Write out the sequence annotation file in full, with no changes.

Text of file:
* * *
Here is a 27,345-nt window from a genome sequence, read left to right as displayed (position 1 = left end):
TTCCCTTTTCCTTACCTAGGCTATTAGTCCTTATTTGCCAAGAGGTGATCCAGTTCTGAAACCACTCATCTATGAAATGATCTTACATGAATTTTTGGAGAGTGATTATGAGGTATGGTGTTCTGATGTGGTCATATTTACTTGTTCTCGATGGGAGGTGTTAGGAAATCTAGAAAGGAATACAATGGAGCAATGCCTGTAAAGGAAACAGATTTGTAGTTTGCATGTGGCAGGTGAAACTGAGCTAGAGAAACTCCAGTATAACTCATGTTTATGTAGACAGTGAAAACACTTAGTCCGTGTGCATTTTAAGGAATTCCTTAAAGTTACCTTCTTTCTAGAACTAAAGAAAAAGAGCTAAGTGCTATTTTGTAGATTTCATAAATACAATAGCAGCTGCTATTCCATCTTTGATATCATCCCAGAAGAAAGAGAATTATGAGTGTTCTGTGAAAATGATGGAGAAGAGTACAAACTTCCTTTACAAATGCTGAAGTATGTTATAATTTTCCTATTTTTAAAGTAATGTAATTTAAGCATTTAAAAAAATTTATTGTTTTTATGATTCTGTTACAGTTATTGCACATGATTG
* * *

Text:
Here is a 27,345-nt window from a genome sequence, read left to right as displayed (position 1 = left end):
TTCCCTTTTCCTTACCTAGGCTATTAGTCCTTATTTGCCAAGAGGTGATCCAGTTCTGAAACCACTCATCTATGAAATGATCTTACATGAATTTTTGGAGAGTGATTATGAGGTATGGTGTTCTGATGTGGTCATATTTACTTGTTCTCGATGGGAGGTGTTAGGAAATCTAGAAAGGAATACAATGGAGCAATGCCTGTAAAGGAAACAGATTTGTAGTTTGCATGTGGCAGGTGAAACTGAGCTAGAGAAACTCCAGTATAACTCATGTTTATGTAGACAGTGAAAACACTTAGTCCGTGTGCATTTTAAGGAATTCCTTAAAGTTACCTTCTTTCTAGAACTAAAGAAAAAGAGCTAAGTGCTATTTTGTAGATTTCATAAATACAATAGCAGCTGCTATTCCATCTTTGATATCATCCCAGAAGAAAGAGAATTATGAGTGTTCTGTGAAAATGATGGAGAAGAGTACAAACTTCCTTTACAAATGCTGAAGTATGTTATAATTTTCCTATTTTTAAAGTAATGTAATTTAAGCATTTAAAAAAATTTATTGTTTTTATGATTCTGTTACAGTTATTGCACATGATTG